Youm-e-Takbir : when my country became great
The first time I addressed a crowd was on occasion of Youm-e-Takbir. I must have been six or seven years old, but I remember it so vividly- rows and rows of faces turned up at me as I stood there on stage at school, and paid tribute to Pakistan’s greatness. We had just been declared a nuclear power, and the entire nation was celebrating. I wonder today what will define our greatness ten, twenty, fifty years from now.
28 May marks the day Pakistan joined the league of nuclear states. Like 8 other countries- we too have the power to incinerate entire cities and civilizations in a matter of moments. Today the world bristles with over 15000 nuclear weapons, many of them positioned ready to launch with the push of a button. A ‘limited’ nuclear exchange between India and Pakistan could trigger a nuclear winter which in turn would wreak havoc on crop cycles and global food supply. Millions around the world would die in the ensuing famine. It is a heavy price to pay for greatness. One might question whether any nation, state, or individual can ever have the right to choose to pay such a price.
The nuclear issue is far bigger than any one country or region. And yet, even as a seven year old, I began to grasp the gravity of what we are dealing with. A nuclear weapon does not differentiate between friend and enemy. Delhi cannot be attacked without compromising Lahore, and Lahore cannot be attacked without compromising Delhi. The unthinkable dangers of radiation do not recognise national boundaries. Greatness is a double-edged sword.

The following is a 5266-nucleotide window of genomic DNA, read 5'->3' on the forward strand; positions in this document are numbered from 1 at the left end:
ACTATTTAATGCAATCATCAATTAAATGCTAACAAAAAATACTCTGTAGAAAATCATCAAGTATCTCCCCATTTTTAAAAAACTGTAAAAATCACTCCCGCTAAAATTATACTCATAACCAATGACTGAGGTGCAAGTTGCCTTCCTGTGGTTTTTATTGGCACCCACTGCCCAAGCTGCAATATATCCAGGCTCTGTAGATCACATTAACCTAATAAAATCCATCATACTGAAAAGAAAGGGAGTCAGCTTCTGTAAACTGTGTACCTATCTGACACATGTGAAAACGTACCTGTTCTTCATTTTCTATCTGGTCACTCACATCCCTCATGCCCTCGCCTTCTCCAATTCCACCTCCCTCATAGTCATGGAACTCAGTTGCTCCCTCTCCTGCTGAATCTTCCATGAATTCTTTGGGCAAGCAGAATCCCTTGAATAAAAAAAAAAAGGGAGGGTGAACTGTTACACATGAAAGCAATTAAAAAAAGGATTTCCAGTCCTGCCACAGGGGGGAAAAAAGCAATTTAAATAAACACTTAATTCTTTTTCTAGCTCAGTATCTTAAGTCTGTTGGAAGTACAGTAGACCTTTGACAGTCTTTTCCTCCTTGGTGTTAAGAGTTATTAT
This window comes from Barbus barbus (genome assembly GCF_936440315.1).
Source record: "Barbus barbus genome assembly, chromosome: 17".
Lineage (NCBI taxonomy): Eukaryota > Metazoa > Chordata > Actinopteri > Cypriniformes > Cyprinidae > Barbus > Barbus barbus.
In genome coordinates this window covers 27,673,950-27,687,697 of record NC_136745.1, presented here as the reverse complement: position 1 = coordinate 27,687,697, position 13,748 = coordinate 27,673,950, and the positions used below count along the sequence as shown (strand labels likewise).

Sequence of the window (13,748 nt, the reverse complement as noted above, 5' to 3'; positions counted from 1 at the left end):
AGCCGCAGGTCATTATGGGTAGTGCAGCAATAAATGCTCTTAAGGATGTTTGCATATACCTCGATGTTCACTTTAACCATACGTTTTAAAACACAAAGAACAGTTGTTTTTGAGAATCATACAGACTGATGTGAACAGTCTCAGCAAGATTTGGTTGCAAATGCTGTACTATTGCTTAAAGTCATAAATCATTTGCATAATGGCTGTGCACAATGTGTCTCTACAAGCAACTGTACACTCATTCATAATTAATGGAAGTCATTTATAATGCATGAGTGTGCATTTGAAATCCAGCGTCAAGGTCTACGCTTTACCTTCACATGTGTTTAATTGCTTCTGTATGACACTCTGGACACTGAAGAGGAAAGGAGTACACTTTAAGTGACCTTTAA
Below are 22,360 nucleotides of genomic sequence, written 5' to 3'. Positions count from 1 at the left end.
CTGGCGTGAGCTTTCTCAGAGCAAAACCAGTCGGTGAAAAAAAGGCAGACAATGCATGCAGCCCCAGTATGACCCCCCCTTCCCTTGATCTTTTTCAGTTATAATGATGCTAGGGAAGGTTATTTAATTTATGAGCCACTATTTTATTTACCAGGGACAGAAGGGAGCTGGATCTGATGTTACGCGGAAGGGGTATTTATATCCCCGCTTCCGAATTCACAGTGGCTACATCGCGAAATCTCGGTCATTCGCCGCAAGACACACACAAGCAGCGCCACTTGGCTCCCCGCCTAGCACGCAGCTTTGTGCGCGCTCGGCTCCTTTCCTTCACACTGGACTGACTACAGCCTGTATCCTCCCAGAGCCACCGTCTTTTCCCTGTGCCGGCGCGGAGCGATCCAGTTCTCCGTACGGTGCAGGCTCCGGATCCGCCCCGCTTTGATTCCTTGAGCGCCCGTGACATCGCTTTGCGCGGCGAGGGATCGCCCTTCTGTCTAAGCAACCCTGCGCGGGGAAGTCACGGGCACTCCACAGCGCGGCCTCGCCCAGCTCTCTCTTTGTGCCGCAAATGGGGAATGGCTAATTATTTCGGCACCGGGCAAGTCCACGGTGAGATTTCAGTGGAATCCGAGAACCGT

This year on 28 May, let us revisit what makes us truly great. As Pakistanis, we take pride in the colours of our culture, in the warmth of our hearts, in the beauty of our land and language. We take pride in our resilience and strength in the face of terrorism. We carry deep battle scars. This intrinsic greatness existed long before and will continue to exist long after nuclear weapons ever play a role in the equation.
This year on 28 May, let us step forward as global citizens and join hands with young people and influencers all over the world. Let us urge our collective leadership to address the nuclear issue in concrete and conclusive ways. Let us re-calibrate a new future. As both local and global communities, let us redefine what makes us great.
Ms Haneen Khalid is a public policy graduate and South Asia Field Organiser at Global Zero, the international movement for elimination of all nuclear weapons. She believes that an active, informed, and responsible civil society is the key to a prosperous Pakistan and region at large. Nuclear weapons are a global threat and people need to set aside their differences and come together as a global community to tackle it.